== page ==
Until the day comes when you try to withdraw the money and realize that you can’t. Your funds were frozen for some reason and their fake support team will ask you to send more money to unfreeze it. So you’ll call your new virtual girlfriend who’ll give you the coup de grace. It will probably be your last call with her because she’ll vanish with money and information.
Forgot to tell you, the app might contain some malware that hacks your phone too.
How to avoid this scam: Cryptocurrency trading may seem tempting right now. But this is exactly why scammers use it to lure in victims. Before clicking any links from crypto Tinder hotties, do some research and see if she's recommending a legit trading platform. On top of that, think to yourself: why would this random person suddenly want to recruit you into crypto trading if you're on a dating app?
2. Tinder verification scam
Some women will say they don’t trust guys on Tinder, and that you must be verified if you want to go out with them. If you agree, she’ll send you a fake verification link with malware that will hack your phone and passwords.
Keep in mind that Tinder doesn’t use agents or third parties to verify your account. You can simply check their help section before verifying your photo, location, or age.
How to avoid this scam: As with most of the other Tinder scams, all it takes to get your info or money is the click of a link. So never EVER click on random links from strangers on Tinder, no matter how hot she may be or how in love you think you are.
3. Total catfishing
Catfishing is a term used when someone fakes their looks either partially or completely. A total catfish often means that the person you’re talking to is using someone else’s photos or identity to trick you into liking them. As far as actual Tinder scams go, this is probably one of the worst in terms of emotional and financial damage.
At best, it's just someone looking for fake romance online to make themselves feel better. At worst, it's someone trying to manipulate your emotions so you'll send them money. This is usually in the form of pitiful sob stories (e.g. I'm sick, my pet died, I have no money for rent, etc.) or as a promise to meet up (e.g. I need gas money so I can meet up with you, Venmo me $100 so I can afford the train ticket to your city, etc.).
How to avoid this scam: Ensure that you're talking to a real person by adding them on social media once you get to know them. Have a look at their interactions with other people to see if this person you're talking to is an actual person they know.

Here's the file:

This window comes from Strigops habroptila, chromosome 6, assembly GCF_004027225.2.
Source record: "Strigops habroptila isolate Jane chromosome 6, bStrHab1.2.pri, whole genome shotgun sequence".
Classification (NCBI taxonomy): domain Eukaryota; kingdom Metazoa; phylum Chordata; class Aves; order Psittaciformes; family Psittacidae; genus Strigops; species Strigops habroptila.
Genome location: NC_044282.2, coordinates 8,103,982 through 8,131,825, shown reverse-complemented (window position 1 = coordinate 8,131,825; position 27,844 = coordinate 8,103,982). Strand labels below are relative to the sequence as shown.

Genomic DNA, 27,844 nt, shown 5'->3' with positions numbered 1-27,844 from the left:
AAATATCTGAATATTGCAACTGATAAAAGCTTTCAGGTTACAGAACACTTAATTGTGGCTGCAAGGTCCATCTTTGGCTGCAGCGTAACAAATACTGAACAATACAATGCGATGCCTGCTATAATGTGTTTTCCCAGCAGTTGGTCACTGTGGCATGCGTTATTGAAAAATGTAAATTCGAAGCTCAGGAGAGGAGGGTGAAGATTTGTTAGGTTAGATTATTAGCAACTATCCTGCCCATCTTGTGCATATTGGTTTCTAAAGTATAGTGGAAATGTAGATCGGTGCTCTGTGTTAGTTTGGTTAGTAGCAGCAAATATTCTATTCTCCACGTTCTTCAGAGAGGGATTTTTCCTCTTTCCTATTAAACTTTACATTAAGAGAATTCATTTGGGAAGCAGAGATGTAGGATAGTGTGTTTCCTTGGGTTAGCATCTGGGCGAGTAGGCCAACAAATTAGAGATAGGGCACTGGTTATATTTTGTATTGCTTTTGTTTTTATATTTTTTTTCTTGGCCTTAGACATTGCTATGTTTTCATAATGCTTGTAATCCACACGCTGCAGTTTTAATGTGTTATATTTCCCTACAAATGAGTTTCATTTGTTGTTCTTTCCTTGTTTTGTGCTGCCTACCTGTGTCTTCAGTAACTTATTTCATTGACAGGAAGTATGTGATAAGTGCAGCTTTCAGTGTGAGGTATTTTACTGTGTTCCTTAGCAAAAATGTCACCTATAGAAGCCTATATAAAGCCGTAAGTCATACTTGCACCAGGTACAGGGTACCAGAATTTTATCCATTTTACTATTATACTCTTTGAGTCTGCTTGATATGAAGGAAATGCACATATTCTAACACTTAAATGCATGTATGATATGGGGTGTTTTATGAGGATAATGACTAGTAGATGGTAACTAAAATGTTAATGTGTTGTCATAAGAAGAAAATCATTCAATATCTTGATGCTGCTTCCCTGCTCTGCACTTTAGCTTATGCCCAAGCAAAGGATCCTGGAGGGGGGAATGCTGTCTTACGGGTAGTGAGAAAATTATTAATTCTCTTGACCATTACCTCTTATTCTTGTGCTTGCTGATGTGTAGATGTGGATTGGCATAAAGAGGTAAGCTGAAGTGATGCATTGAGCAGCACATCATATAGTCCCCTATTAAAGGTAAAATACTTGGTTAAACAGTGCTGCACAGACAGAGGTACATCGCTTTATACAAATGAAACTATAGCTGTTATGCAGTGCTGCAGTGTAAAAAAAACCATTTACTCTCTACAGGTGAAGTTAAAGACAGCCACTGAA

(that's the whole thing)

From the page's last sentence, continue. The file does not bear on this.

Next, do a few video calls and get to know each other over video. Catfish are notoriously evasive about video calls. So if she constantly refuses to do a short video call (2-3 minutes), then you know she's probably not real.
4. Partial catfishing
The second type of catfishing (partial catfishing), however, is what we experience every day with Tinder girls. According to studies, women often lie about their age and weight on dating apps while men lie about their height and income.
Some women will use their old photos or pick specific angles to get more swipes. Of course, you won’t find out unless you face time her – any you can still be tricked – or by meeting her in person. And when you do meet her in person, you may feel the urge to leave immediately if she looks nothing like her Tinder photos.
My buddy met this girl on Tinder, curvy, blonde with blue eyes. He teased her about her Tinder poses so much that she voluntarily sent him a short video with her wet hair – just took a shower – and her really beautiful blue eyes (and she had a nice voice too).
The next day they went out, and it turns out she had severely crooked teeth, more than 30 more pounds than shown in the video, and a different eye color, which she revealed were her new lenses. Anyway, as crazy as we know him, he played it cool, talked to her for a good hour, ordered the most expensive item on the menu + the dessert, then excused himself to go to the bathroom, before texting her 20 minutes later with this:
”You pay, FILTER. “
You shouldn’t do this to any girl. For someone who’s been catfished many times, I’d end the date after 20 to 30 minutes and call it quits. This is a win-win for both of you, and a lesson to judge a girl by her worst photo before asking her out.
How to avoid this scam: Sadly, there's really no way to avoid expert catfish unless you meet up with them. So your best bet is to keep in mind that there's always the possibility that your date will look nothing like her photos. Then you can have an exit plan where your friend can call you up mid-date with a fake emergency so that you have an excuse to end the date. Chances are catfish know what's up and they'll leave you alone after that.